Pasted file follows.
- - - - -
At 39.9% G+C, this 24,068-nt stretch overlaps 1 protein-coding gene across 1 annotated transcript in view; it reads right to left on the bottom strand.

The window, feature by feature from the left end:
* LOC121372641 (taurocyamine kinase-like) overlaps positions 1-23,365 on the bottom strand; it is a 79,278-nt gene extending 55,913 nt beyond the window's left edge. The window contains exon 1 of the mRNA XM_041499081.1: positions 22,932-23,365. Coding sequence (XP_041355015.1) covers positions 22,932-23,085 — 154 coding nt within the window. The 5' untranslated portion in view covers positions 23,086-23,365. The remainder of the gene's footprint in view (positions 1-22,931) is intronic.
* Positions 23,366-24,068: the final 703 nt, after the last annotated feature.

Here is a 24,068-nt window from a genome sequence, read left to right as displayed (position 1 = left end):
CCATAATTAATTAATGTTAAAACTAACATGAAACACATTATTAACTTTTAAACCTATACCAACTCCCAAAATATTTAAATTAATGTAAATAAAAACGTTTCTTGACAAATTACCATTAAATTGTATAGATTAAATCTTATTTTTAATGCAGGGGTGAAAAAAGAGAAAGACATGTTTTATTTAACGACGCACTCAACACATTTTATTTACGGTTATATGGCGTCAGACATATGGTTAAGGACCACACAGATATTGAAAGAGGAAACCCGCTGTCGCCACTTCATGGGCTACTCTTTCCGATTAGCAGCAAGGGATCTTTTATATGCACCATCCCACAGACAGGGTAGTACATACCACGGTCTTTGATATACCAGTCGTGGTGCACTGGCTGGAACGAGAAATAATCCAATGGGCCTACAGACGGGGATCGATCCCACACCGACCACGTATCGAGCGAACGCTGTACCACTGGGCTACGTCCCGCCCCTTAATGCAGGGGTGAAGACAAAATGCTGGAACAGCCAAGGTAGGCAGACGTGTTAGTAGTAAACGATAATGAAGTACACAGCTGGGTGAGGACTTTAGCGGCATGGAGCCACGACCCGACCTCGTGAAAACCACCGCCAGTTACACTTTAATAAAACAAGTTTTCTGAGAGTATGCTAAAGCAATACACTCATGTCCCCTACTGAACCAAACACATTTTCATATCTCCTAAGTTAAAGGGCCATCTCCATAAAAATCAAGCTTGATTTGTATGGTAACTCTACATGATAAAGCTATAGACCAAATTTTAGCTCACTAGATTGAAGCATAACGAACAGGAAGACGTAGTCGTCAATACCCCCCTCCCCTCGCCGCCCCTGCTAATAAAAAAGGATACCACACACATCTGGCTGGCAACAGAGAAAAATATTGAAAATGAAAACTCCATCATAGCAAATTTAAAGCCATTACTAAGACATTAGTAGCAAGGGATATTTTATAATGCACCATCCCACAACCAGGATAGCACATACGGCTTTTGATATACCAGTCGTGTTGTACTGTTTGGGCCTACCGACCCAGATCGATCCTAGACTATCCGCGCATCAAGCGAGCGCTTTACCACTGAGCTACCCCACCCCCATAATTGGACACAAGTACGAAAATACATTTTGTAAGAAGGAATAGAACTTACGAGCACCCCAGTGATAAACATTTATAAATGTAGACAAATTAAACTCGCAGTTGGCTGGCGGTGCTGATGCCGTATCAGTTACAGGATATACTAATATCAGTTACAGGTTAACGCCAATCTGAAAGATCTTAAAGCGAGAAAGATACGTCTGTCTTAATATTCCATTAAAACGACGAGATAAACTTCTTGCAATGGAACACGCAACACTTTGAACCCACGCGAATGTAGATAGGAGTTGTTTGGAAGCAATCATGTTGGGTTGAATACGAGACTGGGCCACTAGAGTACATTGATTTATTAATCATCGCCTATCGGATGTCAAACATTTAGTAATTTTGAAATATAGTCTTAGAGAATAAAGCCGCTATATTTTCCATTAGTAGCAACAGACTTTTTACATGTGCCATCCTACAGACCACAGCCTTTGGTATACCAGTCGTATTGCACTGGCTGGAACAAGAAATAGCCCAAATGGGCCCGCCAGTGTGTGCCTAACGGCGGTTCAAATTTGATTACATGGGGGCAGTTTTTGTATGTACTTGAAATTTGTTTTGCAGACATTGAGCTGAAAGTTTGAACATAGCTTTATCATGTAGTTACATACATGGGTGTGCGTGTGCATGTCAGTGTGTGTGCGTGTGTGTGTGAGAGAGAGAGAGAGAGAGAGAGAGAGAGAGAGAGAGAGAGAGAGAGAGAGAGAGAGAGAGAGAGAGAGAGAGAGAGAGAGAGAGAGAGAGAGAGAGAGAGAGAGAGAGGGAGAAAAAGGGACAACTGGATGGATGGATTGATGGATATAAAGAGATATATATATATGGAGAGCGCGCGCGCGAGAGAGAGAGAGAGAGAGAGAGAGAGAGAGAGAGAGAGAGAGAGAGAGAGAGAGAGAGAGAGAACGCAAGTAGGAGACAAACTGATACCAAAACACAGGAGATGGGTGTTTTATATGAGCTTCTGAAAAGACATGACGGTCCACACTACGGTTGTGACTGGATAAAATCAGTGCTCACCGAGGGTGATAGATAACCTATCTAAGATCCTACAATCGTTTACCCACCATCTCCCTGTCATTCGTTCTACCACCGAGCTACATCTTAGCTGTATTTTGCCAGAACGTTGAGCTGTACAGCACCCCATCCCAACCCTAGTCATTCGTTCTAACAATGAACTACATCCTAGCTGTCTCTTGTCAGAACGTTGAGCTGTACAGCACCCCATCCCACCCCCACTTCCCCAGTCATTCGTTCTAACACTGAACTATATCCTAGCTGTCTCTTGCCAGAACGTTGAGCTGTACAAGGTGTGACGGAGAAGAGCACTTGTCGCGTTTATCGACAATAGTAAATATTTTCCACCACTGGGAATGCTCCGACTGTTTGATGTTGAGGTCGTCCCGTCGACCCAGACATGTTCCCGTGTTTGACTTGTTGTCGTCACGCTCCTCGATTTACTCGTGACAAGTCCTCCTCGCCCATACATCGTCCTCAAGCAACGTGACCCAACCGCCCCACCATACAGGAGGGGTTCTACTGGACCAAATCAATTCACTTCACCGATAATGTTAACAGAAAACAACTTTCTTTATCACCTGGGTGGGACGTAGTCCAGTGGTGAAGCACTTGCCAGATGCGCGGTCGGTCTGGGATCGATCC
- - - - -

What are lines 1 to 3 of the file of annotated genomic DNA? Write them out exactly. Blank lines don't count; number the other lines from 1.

At 39.9% G+C, this 24,068-nt stretch overlaps 1 protein-coding gene across 1 annotated transcript in view; it reads right to left on the bottom strand.

The window, feature by feature from the left end:
* LOC121372641 (taurocyamine kinase-like) overlaps positions 1-23,365 on the bottom strand; it is a 79,278-nt gene extending 55,913 nt beyond the window's left edge. The window contains exon 1 of the mRNA XM_041499081.1: positions 22,932-23,365. Coding sequence (XP_041355015.1) covers positions 22,932-23,085 — 154 coding nt within the window. The 5' untranslated portion in view covers positions 23,086-23,365. The remainder of the gene's footprint in view (positions 1-22,931) is intronic.